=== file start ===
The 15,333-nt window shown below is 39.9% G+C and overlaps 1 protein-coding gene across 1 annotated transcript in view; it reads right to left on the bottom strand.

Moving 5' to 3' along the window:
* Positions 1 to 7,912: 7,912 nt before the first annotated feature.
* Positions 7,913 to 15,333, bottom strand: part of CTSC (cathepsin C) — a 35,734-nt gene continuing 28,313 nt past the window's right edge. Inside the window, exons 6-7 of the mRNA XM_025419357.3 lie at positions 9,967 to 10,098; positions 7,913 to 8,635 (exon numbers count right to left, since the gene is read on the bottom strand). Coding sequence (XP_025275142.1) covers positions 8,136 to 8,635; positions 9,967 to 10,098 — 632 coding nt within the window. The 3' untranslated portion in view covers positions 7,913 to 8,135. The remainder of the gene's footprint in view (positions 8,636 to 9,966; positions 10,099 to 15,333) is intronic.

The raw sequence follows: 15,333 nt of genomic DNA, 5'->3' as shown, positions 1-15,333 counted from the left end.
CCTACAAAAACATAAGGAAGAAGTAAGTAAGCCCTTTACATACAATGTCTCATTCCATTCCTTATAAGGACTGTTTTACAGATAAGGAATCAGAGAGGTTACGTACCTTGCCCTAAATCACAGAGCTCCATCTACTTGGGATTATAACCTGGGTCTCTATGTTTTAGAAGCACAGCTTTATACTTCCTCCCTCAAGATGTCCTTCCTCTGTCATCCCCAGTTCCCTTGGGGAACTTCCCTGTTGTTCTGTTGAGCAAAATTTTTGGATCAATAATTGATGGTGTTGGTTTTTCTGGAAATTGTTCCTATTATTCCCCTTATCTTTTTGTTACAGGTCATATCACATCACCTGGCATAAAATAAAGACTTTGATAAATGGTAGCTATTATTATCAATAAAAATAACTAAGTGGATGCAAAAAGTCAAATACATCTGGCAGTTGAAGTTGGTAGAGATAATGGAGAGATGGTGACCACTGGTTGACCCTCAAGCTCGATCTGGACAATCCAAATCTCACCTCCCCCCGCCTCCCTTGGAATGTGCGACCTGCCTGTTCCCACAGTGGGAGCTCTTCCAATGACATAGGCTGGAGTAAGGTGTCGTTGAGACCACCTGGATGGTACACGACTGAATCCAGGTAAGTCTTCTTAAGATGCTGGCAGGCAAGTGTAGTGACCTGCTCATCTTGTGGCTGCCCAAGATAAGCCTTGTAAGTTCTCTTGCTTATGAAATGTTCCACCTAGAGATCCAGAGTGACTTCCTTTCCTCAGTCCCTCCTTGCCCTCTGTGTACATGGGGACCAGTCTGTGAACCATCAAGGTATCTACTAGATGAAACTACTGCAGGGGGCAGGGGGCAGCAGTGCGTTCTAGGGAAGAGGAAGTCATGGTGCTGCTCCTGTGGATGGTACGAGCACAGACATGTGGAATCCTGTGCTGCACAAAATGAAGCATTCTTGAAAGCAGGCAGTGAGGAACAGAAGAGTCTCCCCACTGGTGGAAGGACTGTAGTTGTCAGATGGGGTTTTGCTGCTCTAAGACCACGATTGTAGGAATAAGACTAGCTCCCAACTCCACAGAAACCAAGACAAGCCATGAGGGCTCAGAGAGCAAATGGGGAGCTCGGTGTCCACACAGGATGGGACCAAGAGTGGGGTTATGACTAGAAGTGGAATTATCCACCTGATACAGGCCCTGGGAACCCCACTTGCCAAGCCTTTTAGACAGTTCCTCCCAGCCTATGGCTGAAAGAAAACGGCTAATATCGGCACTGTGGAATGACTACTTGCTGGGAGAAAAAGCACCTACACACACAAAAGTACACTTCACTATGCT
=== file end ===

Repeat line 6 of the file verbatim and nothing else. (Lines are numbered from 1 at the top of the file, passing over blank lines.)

CCTACAAAAACATAAGGAAGAAGTAAGTAAGCCCTTTACATACAATGTCTCATTCCATTCCTTATAAGGACTGTTTTACAGATAAGGAATCAGAGAGGTTACGTACCTTGCCCTAAATCACAGAGCTCCATCTACTTGGGATTATAACCTGGGTCTCTATGTTTTAGAAGCACAGCTTTATACTTCCTCCCTCAAGATGTCCTTCCTCTGTCATCCCCAGTTCCCTTGGGGAACTTCCCTGTTGTTCTGTTGAGCAAAATTTTTGGATCAATAATTGATGGTGTTGGTTTTTCTGGAAATTGTTCCTATTATTCCCCTTATCTTTTTGTTACAGGTCATATCACATCACCTGGCATAAAATAAAGACTTTGATAAATGGTAGCTATTATTATCAATAAAAATAACTAAGTGGATGCAAAAAGTCAAATACATCTGGCAGTTGAAGTTGGTAGAGATAATGGAGAGATGGTGACCACTGGTTGACCCTCAAGCTCGATCTGGACAATCCAAATCTCACCTCCCCCCGCCTCCCTTGGAATGTGCGACCTGCCTGTTCCCACAGTGGGAGCTCTTCCAATGACATAGGCTGGAGTAAGGTGTCGTTGAGACCACCTGGATGGTACACGACTGAATCCAGGTAAGTCTTCTTAAGATGCTGGCAGGCAAGTGTAGTGACCTGCTCATCTTGTGGCTGCCCAAGATAAGCCTTGTAAGTTCTCTTGCTTATGAAATGTTCCACCTAGAGATCCAGAGTGACTTCCTTTCCTCAGTCCCTCCTTGCCCTCTGTGTACATGGGGACCAGTCTGTGAACCATCAAGGTATCTACTAGATGAAACTACTGCAGGGGGCAGGGGGCAGCAGTGCGTTCTAGGGAAGAGGAAGTCATGGTGCTGCTCCTGTGGATGGTACGAGCACAGACATGTGGAATCCTGTGCTGCACAAAATGAAGCATTCTTGAAAGCAGGCAGTGAGGAACAGAAGAGTCTCCCCACTGGTGGAAGGACTGTAGTTGTCAGATGGGGTTTTGCTGCTCTAAGACCACGATTGTAGGAATAAGACTAGCTCCCAACTCCACAGAAACCAAGACAAGCCATGAGGGCTCAGAGAGCAAATGGGGAGCTCGGTGTCCACACAGGATGGGACCAAGAGTGGGGTTATGACTAGAAGTGGAATTATCCACCTGATACAGGCCCTGGGAACCCCACTTGCCAAGCCTTTTAGACAGTTCCTCCCAGCCTATGGCTGAAAGAAAACGGCTAATATCGGCACTGTGGAATGACTACTTGCTGGGAGAAAAAGCACCTACACACACAAAAGTACACTTCACTATGCT